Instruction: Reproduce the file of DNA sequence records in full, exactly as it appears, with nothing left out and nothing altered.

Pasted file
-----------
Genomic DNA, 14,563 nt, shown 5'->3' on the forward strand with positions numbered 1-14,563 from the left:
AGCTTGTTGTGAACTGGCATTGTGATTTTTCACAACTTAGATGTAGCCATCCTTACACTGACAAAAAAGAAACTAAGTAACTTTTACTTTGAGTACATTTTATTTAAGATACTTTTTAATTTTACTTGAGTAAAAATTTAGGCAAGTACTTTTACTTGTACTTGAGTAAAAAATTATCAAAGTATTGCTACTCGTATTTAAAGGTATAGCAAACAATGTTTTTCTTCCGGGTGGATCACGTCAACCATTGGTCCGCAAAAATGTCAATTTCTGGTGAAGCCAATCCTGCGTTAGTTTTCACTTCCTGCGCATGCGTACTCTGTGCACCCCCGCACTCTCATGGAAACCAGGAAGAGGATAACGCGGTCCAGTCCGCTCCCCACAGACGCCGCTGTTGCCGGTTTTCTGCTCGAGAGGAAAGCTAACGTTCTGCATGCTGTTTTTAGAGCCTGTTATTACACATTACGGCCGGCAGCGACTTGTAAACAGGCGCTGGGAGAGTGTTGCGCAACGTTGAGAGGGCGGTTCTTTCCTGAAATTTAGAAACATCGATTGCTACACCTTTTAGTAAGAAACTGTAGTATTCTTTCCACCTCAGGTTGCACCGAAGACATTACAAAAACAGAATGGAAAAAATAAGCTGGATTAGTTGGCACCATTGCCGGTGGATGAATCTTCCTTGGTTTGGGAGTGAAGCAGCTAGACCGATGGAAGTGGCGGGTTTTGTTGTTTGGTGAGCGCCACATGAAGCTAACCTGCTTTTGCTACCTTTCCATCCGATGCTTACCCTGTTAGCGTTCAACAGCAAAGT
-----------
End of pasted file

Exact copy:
Genomic DNA, 14,563 nt, shown 5'->3' on the forward strand with positions numbered 1-14,563 from the left:
AGCTTGTTGTGAACTGGCATTGTGATTTTTCACAACTTAGATGTAGCCATCCTTACACTGACAAAAAAGAAACTAAGTAACTTTTACTTTGAGTACATTTTATTTAAGATACTTTTTAATTTTACTTGAGTAAAAATTTAGGCAAGTACTTTTACTTGTACTTGAGTAAAAAATTATCAAAGTATTGCTACTCGTATTTAAAGGTATAGCAAACAATGTTTTTCTTCCGGGTGGATCACGTCAACCATTGGTCCGCAAAAATGTCAATTTCTGGTGAAGCCAATCCTGCGTTAGTTTTCACTTCCTGCGCATGCGTACTCTGTGCACCCCCGCACTCTCATGGAAACCAGGAAGAGGATAACGCGGTCCAGTCCGCTCCCCACAGACGCCGCTGTTGCCGGTTTTCTGCTCGAGAGGAAAGCTAACGTTCTGCATGCTGTTTTTAGAGCCTGTTATTACACATTACGGCCGGCAGCGACTTGTAAACAGGCGCTGGGAGAGTGTTGCGCAACGTTGAGAGGGCGGTTCTTTCCTGAAATTTAGAAACATCGATTGCTACACCTTTTAGTAAGAAACTGTAGTATTCTTTCCACCTCAGGTTGCACCGAAGACATTACAAAAACAGAATGGAAAAAATAAGCTGGATTAGTTGGCACCATTGCCGGTGGATGAATCTTCCTTGGTTTGGGAGTGAAGCAGCTAGACCGATGGAAGTGGCGGGTTTTGTTGTTTGGTGAGCGCCACATGAAGCTAACCTGCTTTTGCTACCTTTCCATCCGATGCTTACCCTGTTAGCGTTCAACAGCAAAGT